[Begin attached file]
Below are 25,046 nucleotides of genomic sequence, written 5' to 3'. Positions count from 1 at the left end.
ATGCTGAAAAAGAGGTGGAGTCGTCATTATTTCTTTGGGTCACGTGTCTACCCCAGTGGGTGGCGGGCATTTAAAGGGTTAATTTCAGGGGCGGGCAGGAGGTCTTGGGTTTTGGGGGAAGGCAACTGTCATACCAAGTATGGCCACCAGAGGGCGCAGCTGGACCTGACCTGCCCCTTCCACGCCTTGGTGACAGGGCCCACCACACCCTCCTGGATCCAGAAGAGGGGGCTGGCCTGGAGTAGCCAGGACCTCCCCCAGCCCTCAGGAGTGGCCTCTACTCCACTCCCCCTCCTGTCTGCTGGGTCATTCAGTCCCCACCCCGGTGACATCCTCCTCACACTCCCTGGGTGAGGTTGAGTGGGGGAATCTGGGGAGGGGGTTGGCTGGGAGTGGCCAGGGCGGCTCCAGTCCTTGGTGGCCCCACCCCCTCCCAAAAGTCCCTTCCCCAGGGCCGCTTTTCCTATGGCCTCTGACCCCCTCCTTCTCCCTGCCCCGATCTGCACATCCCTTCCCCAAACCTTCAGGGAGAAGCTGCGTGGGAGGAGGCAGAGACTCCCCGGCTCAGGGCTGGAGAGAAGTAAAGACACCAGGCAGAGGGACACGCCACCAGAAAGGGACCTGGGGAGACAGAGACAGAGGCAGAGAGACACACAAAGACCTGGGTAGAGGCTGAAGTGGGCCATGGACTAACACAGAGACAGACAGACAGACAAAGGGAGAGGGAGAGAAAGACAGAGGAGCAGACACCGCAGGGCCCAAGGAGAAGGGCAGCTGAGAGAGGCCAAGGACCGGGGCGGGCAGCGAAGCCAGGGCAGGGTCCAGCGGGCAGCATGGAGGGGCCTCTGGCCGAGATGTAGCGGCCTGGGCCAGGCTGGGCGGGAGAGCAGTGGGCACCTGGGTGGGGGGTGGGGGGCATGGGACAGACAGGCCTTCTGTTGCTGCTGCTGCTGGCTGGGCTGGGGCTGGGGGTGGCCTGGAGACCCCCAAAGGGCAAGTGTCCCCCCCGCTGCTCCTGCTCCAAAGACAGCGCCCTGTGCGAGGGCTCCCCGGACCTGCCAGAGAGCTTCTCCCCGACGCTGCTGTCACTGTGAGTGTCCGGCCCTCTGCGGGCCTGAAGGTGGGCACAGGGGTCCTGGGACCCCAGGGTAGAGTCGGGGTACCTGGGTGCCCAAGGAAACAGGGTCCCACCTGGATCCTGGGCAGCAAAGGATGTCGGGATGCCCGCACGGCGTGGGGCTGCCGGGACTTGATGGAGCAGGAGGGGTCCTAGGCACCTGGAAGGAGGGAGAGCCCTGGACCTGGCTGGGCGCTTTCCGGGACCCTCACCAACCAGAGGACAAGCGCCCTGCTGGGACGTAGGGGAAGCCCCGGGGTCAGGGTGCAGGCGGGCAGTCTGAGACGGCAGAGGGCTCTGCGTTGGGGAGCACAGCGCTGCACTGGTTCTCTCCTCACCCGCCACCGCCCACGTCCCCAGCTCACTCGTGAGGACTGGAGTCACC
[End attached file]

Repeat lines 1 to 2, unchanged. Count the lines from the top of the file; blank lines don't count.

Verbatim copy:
Below are 25,046 nucleotides of genomic sequence, written 5' to 3'. Positions count from 1 at the left end.
ATGCTGAAAAAGAGGTGGAGTCGTCATTATTTCTTTGGGTCACGTGTCTACCCCAGTGGGTGGCGGGCATTTAAAGGGTTAATTTCAGGGGCGGGCAGGAGGTCTTGGGTTTTGGGGGAAGGCAACTGTCATACCAAGTATGGCCACCAGAGGGCGCAGCTGGACCTGACCTGCCCCTTCCACGCCTTGGTGACAGGGCCCACCACACCCTCCTGGATCCAGAAGAGGGGGCTGGCCTGGAGTAGCCAGGACCTCCCCCAGCCCTCAGGAGTGGCCTCTACTCCACTCCCCCTCCTGTCTGCTGGGTCATTCAGTCCCCACCCCGGTGACATCCTCCTCACACTCCCTGGGTGAGGTTGAGTGGGGGAATCTGGGGAGGGGGTTGGCTGGGAGTGGCCAGGGCGGCTCCAGTCCTTGGTGGCCCCACCCCCTCCCAAAAGTCCCTTCCCCAGGGCCGCTTTTCCTATGGCCTCTGACCCCCTCCTTCTCCCTGCCCCGATCTGCACATCCCTTCCCCAAACCTTCAGGGAGAAGCTGCGTGGGAGGAGGCAGAGACTCCCCGGCTCAGGGCTGGAGAGAAGTAAAGACACCAGGCAGAGGGACACGCCACCAGAAAGGGACCTGGGGAGACAGAGACAGAGGCAGAGAGACACACAAAGACCTGGGTAGAGGCTGAAGTGGGCCATGGACTAACACAGAGACAGACAGACAGACAAAGGGAGAGGGAGAGAAAGACAGAGGAGCAGACACCGCAGGGCCCAAGGAGAAGGGCAGCTGAGAGAGGCCAAGGACCGGGGCGGGCAGCGAAGCCAGGGCAGGGTCCAGCGGGCAGCATGGAGGGGCCTCTGGCCGAGATGTAGCGGCCTGGGCCAGGCTGGGCGGGAGAGCAGTGGGCACCTGGGTGGGGGGTGGGGGGCATGGGACAGACAGGCCTTCTGTTGCTGCTGCTGCTGGCTGGGCTGGGGCTGGGGGTGGCCTGGAGACCCCCAAAGGGCAAGTGTCCCCCCCGCTGCTCCTGCTCCAAAGACAGCGCCCTGTGCGAGGGCTCCCCGGACCTGCCAGAGAGCTTCTCCCCGACGCTGCTGTCACTGTGAGTGTCCGGCCCTCTGCGGGCCTGAAGGTGGGCACAGGGGTCCTGGGACCCCAGGGTAGAGTCGGGGTACCTGGGTGCCCAAGGAAACAGGGTCCCACCTGGATCCTGGGCAGCAAAGGATGTCGGGATGCCCGCACGGCGTGGGGCTGCCGGGACTTGATGGAGCAGGAGGGGTCCTAGGCACCTGGAAGGAGGGAGAGCCCTGGACCTGGCTGGGCGCTTTCCGGGACCCTCACCAACCAGAGGACAAGCGCCCTGCTGGGACGTAGGGGAAGCCCCGGGGTCAGGGTGCAGGCGGGCAGTCTGAGACGGCAGAGGGCTCTGCGTTGGGGAGCACAGCGCTGCACTGGTTCTCTCCTCACCCGCCACCGCCCACGTCCCCAGCTCACTCGTGAGGACTGGAGTCACC